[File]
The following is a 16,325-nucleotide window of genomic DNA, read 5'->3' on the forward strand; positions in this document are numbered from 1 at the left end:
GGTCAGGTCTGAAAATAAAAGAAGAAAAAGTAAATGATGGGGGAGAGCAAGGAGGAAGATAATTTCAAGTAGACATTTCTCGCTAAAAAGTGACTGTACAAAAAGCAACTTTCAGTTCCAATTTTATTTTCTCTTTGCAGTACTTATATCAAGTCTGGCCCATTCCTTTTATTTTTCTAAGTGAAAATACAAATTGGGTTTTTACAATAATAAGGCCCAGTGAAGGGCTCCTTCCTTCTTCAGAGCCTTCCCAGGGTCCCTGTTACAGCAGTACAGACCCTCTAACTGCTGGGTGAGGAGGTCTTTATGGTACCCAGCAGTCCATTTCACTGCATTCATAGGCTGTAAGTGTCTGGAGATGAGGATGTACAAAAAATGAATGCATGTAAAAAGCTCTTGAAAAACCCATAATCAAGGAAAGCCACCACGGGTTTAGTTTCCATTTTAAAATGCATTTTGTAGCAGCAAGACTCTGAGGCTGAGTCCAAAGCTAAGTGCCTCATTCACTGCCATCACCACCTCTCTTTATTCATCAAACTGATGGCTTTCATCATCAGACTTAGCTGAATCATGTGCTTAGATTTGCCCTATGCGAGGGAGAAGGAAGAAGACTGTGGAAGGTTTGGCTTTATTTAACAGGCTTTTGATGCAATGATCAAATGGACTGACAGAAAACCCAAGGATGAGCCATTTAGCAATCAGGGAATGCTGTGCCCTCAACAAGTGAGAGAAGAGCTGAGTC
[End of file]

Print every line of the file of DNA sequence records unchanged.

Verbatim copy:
The following is a 16,325-nucleotide window of genomic DNA, read 5'->3' on the forward strand; positions in this document are numbered from 1 at the left end:
GGTCAGGTCTGAAAATAAAAGAAGAAAAAGTAAATGATGGGGGAGAGCAAGGAGGAAGATAATTTCAAGTAGACATTTCTCGCTAAAAAGTGACTGTACAAAAAGCAACTTTCAGTTCCAATTTTATTTTCTCTTTGCAGTACTTATATCAAGTCTGGCCCATTCCTTTTATTTTTCTAAGTGAAAATACAAATTGGGTTTTTACAATAATAAGGCCCAGTGAAGGGCTCCTTCCTTCTTCAGAGCCTTCCCAGGGTCCCTGTTACAGCAGTACAGACCCTCTAACTGCTGGGTGAGGAGGTCTTTATGGTACCCAGCAGTCCATTTCACTGCATTCATAGGCTGTAAGTGTCTGGAGATGAGGATGTACAAAAAATGAATGCATGTAAAAAGCTCTTGAAAAACCCATAATCAAGGAAAGCCACCACGGGTTTAGTTTCCATTTTAAAATGCATTTTGTAGCAGCAAGACTCTGAGGCTGAGTCCAAAGCTAAGTGCCTCATTCACTGCCATCACCACCTCTCTTTATTCATCAAACTGATGGCTTTCATCATCAGACTTAGCTGAATCATGTGCTTAGATTTGCCCTATGCGAGGGAGAAGGAAGAAGACTGTGGAAGGTTTGGCTTTATTTAACAGGCTTTTGATGCAATGATCAAATGGACTGACAGAAAACCCAAGGATGAGCCATTTAGCAATCAGGGAATGCTGTGCCCTCAACAAGTGAGAGAAGAGCTGAGTC